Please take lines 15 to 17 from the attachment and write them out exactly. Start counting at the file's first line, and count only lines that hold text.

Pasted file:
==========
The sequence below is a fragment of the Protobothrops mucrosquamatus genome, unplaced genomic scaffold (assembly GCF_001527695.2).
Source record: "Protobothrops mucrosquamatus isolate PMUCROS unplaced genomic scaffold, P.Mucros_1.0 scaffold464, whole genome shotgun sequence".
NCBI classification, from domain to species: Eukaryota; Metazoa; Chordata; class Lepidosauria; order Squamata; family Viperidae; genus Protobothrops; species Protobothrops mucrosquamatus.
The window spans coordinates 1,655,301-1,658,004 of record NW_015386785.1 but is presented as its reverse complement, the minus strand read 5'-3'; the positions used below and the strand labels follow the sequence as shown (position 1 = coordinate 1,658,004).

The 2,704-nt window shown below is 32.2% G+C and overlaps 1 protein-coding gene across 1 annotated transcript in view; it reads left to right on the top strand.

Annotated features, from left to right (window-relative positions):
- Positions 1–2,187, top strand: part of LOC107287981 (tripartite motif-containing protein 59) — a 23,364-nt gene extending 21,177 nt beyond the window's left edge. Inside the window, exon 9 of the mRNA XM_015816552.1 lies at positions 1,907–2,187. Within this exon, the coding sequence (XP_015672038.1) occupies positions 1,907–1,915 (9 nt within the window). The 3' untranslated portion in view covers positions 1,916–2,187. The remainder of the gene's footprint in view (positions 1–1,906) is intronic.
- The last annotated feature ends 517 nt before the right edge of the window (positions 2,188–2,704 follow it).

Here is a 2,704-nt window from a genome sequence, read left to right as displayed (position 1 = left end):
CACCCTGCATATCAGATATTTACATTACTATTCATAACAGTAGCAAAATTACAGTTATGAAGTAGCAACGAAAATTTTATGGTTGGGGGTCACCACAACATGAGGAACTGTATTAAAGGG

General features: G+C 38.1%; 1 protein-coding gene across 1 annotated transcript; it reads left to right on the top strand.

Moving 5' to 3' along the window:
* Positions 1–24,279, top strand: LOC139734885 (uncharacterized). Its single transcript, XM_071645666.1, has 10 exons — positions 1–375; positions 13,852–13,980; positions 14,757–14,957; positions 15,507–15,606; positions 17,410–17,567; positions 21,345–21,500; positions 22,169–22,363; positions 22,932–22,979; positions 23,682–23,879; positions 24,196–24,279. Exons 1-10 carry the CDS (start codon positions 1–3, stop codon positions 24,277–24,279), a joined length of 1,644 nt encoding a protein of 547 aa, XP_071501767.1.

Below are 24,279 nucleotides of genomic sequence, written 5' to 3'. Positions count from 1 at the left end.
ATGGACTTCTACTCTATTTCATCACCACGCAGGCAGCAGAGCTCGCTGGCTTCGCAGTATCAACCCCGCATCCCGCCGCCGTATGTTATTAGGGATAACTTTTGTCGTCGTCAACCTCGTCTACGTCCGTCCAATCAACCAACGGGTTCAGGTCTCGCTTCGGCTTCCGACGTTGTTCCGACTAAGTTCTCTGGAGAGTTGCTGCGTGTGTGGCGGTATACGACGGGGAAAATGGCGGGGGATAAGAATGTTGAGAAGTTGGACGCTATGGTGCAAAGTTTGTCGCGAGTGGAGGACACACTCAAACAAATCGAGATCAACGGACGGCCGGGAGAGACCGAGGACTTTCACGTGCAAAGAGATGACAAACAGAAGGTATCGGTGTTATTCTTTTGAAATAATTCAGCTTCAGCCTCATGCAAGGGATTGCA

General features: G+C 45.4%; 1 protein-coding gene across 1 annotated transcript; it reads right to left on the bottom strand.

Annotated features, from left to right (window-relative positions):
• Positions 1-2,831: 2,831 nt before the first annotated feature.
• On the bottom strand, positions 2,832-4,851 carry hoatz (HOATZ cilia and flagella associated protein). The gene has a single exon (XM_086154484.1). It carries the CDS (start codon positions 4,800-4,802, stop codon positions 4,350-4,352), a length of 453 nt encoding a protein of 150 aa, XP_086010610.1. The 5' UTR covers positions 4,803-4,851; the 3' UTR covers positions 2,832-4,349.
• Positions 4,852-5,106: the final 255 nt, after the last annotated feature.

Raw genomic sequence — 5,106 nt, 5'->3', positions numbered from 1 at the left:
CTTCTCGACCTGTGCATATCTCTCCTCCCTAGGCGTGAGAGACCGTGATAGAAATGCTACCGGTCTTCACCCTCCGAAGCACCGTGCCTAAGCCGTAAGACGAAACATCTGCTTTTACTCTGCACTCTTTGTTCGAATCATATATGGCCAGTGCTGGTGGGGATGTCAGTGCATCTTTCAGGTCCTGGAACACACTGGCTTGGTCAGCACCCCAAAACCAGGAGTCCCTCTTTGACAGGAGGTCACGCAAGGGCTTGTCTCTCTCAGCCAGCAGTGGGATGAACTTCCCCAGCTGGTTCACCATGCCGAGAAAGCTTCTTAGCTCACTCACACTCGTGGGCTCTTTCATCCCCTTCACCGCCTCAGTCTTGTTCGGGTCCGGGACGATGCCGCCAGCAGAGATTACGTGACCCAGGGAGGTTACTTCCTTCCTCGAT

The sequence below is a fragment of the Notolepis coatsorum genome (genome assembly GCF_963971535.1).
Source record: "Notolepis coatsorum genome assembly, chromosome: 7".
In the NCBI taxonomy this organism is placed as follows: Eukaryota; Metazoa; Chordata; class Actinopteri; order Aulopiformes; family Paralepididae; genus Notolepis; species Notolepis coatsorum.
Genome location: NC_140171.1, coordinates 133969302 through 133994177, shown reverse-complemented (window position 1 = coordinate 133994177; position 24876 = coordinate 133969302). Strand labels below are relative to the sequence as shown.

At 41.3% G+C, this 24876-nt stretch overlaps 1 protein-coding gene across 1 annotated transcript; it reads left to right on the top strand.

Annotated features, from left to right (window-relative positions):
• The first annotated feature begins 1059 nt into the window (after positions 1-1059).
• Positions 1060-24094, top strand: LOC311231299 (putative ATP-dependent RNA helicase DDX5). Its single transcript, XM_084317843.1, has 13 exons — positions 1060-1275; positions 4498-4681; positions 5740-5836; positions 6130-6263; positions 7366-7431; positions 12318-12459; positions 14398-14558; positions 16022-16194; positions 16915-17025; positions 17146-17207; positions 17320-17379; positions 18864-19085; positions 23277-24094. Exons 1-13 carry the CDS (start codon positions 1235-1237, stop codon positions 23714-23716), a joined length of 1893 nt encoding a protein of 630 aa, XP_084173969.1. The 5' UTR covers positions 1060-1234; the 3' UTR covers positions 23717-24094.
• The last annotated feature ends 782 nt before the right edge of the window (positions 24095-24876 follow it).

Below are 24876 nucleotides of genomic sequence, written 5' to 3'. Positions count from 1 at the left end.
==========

ATGGACTTCTACTCTATTTCATCACCACGCAGGCAGCAGAGCTCGCTGGCTTCGCAGTATCAACCCCGCATCCCGCCGCCGTATGTTATTAGGGATAACTTTTGTCGTCGTCAACCTCGTCTACGTCCGTCCAATCAACCAACGGGTTCAGGTCTCGCTTCGGCTTCCGACGTTGTTCCGACTAAGTTCTCTGGAGAGTTGCTGCGTGTGTGGCGGTATACGACGGGGAAAATGGCGGGGGATAAGAATGTTGAGAAGTTGGACGCTATGGTGCAAAGTTTGTCGCGAGTGGAGGACACACTCAAACAAATCGAGATCAACGGACGGCCGGGAGAGACCGAGGACTTTCACGTGCAAAGAGATGACAAACAGAAGGTATCGGTGTTATTCTTTTGAAATAATTCAGCTTCAGCCTCATGCAAGGGATTGCA

General features: G+C 45.4%; 1 protein-coding gene across 1 annotated transcript; it reads right to left on the bottom strand.

Annotated features, from left to right (window-relative positions):